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Weekly Blog on creativity and what it takes to be an artist by David Limrite (artist, teacher, mentor & coach)


David Limrite-Artist, Coach, Mentor, Teacher

Search Your Heart Not Your Mind, 48"x 36", mixed media on wood

I was having a phone conversation with my uncle the other day. He and my aunt live in Sacramento, California and they have both been big supporters of me and my art career. My uncle wanted to know what I was currently working on in my studio. I began to describe some of my paintings to him and he stopped me and asked, "Where do you get your ideas from?" Great question. The answer I gave him was, "Oh, just out of my head I guess."

Not such a good answer.

After the phone call, I began thinking more about my uncle's question and the seemingly lame answer that I gave him.

"Where do my ideas really come from?"

And, why should I care? After all, it's what I do with those ideas that really matters. Isn't it?

After much thinking, I realized that I get my ideas from many sources including:

- I ride a bike 3 days a week. I have plenty of time to think on these treks. Walks are good too. Walks with a camera are even better.

- I always come away with some ideas when I go on a vacation. Especially if it is a place I have never been. It doesn't have to be to an exotic location or to some far off distant land. It could be the next town or city over that you have never really explored.

- I listen to a lot of music and I am particularly inspired by lyrics. Songwriters are amazing. They paint pictures with beautifully crafted combinations of words.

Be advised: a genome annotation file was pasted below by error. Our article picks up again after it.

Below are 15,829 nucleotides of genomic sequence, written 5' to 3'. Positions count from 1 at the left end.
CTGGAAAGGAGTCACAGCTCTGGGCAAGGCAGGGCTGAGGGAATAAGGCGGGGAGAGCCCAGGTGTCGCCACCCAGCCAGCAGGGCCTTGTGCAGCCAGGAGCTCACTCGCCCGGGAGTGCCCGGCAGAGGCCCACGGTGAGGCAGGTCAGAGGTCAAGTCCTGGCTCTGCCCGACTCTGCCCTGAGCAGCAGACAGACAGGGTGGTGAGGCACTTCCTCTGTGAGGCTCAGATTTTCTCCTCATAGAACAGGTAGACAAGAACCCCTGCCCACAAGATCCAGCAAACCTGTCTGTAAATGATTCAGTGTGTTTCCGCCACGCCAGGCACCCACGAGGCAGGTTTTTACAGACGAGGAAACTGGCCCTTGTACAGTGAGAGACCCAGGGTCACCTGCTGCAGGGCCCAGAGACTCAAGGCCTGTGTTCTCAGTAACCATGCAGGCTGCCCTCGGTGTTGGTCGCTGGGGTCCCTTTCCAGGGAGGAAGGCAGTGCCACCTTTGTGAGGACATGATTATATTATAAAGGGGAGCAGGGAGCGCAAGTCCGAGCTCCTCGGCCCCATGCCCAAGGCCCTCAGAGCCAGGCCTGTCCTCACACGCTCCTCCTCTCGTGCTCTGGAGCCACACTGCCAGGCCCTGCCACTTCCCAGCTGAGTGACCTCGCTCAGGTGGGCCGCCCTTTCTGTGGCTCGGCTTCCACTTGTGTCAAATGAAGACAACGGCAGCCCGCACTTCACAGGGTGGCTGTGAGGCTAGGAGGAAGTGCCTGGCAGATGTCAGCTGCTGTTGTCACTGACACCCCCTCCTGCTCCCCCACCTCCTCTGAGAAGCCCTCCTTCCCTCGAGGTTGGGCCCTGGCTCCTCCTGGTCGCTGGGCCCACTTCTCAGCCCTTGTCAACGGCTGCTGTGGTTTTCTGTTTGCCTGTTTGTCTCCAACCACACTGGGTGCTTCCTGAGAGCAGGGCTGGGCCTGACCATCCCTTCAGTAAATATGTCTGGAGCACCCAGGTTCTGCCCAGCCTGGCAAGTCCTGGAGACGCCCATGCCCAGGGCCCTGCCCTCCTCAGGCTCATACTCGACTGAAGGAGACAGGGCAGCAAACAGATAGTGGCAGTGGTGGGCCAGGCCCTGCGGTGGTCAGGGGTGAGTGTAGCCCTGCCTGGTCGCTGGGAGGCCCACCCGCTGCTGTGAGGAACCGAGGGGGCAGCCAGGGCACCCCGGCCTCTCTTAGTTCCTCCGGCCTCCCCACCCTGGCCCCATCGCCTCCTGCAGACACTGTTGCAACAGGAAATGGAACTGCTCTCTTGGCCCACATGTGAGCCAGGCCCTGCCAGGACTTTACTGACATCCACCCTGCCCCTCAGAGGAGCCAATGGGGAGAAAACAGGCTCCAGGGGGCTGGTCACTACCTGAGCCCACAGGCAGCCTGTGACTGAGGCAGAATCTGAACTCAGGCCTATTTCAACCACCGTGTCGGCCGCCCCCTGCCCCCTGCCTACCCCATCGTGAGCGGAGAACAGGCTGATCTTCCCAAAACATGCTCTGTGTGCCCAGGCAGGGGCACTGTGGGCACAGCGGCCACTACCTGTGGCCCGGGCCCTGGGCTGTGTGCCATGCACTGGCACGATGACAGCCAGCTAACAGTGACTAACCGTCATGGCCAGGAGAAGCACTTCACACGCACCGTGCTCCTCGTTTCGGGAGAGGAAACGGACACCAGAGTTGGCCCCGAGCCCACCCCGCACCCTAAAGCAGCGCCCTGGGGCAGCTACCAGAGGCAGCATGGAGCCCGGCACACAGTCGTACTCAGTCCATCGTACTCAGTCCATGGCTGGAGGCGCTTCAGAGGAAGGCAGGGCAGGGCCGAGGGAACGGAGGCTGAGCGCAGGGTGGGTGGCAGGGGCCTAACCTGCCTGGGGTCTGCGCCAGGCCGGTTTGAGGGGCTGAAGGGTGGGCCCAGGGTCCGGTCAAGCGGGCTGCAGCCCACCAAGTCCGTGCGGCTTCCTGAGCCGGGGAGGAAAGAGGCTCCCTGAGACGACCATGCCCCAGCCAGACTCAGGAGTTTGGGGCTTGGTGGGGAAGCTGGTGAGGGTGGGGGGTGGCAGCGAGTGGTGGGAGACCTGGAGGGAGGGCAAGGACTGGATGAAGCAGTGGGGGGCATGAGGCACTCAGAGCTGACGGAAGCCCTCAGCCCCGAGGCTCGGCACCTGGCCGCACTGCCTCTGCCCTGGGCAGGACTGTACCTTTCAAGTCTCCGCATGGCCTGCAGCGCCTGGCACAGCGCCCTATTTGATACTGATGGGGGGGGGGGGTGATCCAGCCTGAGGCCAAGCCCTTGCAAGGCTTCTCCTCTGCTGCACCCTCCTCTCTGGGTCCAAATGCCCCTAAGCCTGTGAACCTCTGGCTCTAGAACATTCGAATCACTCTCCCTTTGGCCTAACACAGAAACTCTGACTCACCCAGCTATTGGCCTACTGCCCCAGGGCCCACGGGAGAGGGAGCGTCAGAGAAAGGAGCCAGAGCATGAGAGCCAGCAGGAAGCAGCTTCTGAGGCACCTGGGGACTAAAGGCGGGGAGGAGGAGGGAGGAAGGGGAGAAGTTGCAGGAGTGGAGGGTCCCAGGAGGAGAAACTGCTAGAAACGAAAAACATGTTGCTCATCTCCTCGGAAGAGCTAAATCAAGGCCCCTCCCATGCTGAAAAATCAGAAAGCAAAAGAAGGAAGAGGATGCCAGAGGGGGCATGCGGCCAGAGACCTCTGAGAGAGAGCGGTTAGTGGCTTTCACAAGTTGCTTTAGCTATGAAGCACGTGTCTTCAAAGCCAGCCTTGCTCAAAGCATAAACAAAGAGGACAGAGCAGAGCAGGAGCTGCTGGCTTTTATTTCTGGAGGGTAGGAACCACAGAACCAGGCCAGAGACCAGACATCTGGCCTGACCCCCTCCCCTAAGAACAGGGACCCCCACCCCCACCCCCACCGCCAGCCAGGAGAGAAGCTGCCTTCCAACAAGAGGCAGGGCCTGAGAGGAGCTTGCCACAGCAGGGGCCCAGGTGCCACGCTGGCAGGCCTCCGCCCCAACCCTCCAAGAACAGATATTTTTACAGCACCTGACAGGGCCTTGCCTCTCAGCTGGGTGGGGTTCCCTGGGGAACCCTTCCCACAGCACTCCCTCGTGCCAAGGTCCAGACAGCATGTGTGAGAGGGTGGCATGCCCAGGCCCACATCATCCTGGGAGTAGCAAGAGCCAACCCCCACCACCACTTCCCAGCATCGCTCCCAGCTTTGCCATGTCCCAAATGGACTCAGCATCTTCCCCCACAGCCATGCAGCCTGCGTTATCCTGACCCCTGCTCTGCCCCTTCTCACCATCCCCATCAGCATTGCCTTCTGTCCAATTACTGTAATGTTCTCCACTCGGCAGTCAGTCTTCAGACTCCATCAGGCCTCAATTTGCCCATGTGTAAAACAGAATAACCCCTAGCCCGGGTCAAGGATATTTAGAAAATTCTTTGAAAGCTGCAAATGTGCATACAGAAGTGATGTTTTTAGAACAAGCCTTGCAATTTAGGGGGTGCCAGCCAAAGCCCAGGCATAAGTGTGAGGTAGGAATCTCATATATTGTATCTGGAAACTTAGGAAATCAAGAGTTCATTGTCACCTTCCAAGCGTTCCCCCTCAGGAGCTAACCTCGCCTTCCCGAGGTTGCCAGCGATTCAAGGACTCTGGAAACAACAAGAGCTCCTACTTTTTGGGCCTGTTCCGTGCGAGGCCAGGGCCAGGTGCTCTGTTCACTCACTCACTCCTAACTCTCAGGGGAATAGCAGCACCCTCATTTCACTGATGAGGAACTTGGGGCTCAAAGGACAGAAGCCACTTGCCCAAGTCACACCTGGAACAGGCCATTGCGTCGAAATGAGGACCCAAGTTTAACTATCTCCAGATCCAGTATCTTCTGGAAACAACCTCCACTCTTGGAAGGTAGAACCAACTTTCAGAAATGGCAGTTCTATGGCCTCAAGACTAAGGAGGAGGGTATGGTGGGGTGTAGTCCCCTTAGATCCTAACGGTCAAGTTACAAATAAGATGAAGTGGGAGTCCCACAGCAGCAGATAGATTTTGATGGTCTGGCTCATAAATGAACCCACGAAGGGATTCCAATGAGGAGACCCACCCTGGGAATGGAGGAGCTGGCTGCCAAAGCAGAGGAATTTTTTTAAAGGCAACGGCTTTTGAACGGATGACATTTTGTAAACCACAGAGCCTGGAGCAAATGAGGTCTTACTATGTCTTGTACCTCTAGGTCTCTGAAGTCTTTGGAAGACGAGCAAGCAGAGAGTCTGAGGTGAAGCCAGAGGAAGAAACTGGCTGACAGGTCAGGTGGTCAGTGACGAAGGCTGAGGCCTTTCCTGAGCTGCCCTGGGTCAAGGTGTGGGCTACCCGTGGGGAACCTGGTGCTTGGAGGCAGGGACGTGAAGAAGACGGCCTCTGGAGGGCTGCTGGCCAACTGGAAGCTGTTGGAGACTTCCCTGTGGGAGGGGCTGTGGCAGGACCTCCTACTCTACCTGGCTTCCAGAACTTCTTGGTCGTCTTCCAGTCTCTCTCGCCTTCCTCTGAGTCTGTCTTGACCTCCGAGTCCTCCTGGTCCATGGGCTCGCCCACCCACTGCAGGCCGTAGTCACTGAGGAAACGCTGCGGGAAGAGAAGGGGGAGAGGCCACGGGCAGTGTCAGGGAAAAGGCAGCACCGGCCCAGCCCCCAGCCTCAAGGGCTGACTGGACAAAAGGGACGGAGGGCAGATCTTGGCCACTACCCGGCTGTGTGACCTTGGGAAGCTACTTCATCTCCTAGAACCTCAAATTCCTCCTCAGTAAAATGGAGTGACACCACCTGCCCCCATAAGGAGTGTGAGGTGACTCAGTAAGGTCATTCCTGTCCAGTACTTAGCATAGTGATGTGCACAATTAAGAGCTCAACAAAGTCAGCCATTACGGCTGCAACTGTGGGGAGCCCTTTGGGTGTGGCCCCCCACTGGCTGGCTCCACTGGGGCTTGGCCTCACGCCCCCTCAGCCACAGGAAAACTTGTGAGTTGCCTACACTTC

- As do writers of novels. I was born and grew up in Salinas, California. Home of the author John Steinbeck. I have begun a quest to re-read everything he has written. I am currently three books books into it and I already have some ideas.

- I love fashion photography. The bold, graphic artsy images are full of inspiration for me. I get interesting color ideas and shape ideas from photography in general.

- Of course, other artists, past and present, are one of the ways many contemporary artists, including me, get their ideas and inspiration. I am currently inspired by Michelangelo, Leonardo da Vinci, Pierre-Paul Prud'hon, Raphael, Edvard Munch, Nathan Oliveira, Robert Rauschenberg, Bruce Samuelson and Harry Paul Ally.

Now, even with a head full of inspiration, I still have to come up with the concepts and visuals for my own drawings and paintings. So, I think, ponder, brainstorm, write, scrawl notes and sketch.

Sometimes an idea will come to me when I least expect it and I am not equipped to write it down or do it justice in an elaborate sketch. Thank goodness for Post-It Notes and paper napkins. Yes, the stereotype is true.

Below is the initial sketch I made on a lime-green Post-It Note that helped inspire the above finished piece.

David Limrite-Artist, Coach, Mentor, Teacher

 Idea sketch for "Search Your Heart Not Your Mind"

I got this idea and needed to get it out of my head and make it visual ASAP.

If you have been a student of mine, taken a workshop with me or have been reading this blog, you know that this is one of my rules for myself. And, I often suggest it as a good practice for all artists to adopt as well. If I keep an idea in my head too long, and don't make it visual, then I run the risk of over thinking the original idea and it can become overworked, stale or boring. A mere shell of it's original, exciting self. Ideas are usually more emotional and full of life when they are first hatched.

But, I digress.

The point is, ideas do eventually come out of our heads, although, it often takes outside inspiration and hard work on the artists part to bring them to glorious, visual fruition.

And as far as why you should care where you get your ideas from? Well, for me, when I have no ideas and am not inspired, I know right where to go. I know that I can look through my Edvard Munch book, read some John Steinbeck or hop on my bike.

It's all good.

And, you know what? The answer I gave my uncle was a good answer after all. It just wasn't well thought-out enough. I owe him a more thoughtful answer.

Send me an email and let me know where you get your inspiration from. I would love to hear about it. In an upcoming blog, I will let you all know where my readers get their inspiration from.



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